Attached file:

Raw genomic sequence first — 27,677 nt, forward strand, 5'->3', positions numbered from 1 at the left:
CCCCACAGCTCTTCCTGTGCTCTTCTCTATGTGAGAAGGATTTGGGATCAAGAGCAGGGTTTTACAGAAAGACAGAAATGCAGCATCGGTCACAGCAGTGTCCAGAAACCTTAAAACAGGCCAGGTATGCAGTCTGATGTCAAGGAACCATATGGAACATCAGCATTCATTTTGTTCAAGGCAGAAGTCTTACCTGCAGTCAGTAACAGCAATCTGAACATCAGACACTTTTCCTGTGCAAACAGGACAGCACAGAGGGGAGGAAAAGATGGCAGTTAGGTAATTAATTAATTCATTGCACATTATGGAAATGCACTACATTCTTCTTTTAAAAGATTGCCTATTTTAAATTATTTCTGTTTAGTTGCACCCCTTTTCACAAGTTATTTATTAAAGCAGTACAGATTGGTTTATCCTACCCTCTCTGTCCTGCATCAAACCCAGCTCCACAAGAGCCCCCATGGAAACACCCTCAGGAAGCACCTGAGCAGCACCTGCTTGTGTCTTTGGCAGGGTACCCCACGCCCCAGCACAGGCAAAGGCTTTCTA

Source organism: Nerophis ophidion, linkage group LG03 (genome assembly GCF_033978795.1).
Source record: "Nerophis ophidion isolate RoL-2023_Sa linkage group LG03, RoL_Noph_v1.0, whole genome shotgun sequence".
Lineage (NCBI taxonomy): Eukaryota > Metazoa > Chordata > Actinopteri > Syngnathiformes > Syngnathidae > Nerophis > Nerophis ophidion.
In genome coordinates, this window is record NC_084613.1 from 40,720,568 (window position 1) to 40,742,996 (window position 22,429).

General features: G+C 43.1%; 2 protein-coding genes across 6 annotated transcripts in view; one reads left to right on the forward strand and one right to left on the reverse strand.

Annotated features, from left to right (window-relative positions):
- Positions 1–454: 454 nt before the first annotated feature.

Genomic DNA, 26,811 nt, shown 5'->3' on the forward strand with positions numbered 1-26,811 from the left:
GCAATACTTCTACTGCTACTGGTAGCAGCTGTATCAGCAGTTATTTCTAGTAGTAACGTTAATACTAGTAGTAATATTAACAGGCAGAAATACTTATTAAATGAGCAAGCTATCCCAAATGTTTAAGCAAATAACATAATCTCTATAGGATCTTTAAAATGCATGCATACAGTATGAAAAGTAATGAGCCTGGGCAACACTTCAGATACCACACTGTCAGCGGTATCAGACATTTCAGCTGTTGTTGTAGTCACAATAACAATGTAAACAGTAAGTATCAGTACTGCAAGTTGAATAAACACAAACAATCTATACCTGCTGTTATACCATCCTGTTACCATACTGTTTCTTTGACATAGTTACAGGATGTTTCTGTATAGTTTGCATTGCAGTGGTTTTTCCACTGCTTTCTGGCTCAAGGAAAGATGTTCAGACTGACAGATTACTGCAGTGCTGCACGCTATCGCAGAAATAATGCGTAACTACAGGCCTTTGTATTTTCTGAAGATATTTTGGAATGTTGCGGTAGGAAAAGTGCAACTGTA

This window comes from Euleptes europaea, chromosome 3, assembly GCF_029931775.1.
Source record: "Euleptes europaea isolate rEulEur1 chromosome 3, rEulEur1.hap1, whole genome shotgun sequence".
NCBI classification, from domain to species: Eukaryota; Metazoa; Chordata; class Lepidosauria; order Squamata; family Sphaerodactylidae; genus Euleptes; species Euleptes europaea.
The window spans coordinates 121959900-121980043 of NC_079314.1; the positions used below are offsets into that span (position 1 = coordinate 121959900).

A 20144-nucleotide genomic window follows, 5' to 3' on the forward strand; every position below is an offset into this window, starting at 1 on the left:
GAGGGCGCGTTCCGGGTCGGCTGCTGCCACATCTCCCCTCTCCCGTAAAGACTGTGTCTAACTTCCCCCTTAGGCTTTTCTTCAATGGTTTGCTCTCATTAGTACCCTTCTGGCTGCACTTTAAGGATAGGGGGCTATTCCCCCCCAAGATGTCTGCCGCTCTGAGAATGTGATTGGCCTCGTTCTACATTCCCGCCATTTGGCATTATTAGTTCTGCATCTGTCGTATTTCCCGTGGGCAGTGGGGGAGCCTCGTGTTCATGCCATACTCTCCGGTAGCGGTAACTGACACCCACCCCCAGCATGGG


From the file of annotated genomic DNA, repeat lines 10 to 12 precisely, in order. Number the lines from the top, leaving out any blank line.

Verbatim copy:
Genomic DNA, 26,811 nt, shown 5'->3' on the forward strand with positions numbered 1-26,811 from the left:
GCAATACTTCTACTGCTACTGGTAGCAGCTGTATCAGCAGTTATTTCTAGTAGTAACGTTAATACTAGTAGTAATATTAACAGGCAGAAATACTTATTAAATGAGCAAGCTATCCCAAATGTTTAAGCAAATAACATAATCTCTATAGGATCTTTAAAATGCATGCATACAGTATGAAAAGTAATGAGCCTGGGCAACACTTCAGATACCACACTGTCAGCGGTATCAGACATTTCAGCTGTTGTTGTAGTCACAATAACAATGTAAACAGTAAGTATCAGTACTGCAAGTTGAATAAACACAAACAATCTATACCTGCTGTTATACCATCCTGTTACCATACTGTTTCTTTGACATAGTTACAGGATGTTTCTGTATAGTTTGCATTGCAGTGGTTTTTCCACTGCTTTCTGGCTCAAGGAAAGATGTTCAGACTGACAGATTACTGCAGTGCTGCACGCTATCGCAGAAATAATGCGTAACTACAGGCCTTTGTATTTTCTGAAGATATTTTGGAATGTTGCGGTAGGAAAAGTGCAACTGTA

This window comes from Euleptes europaea, chromosome 3, assembly GCF_029931775.1.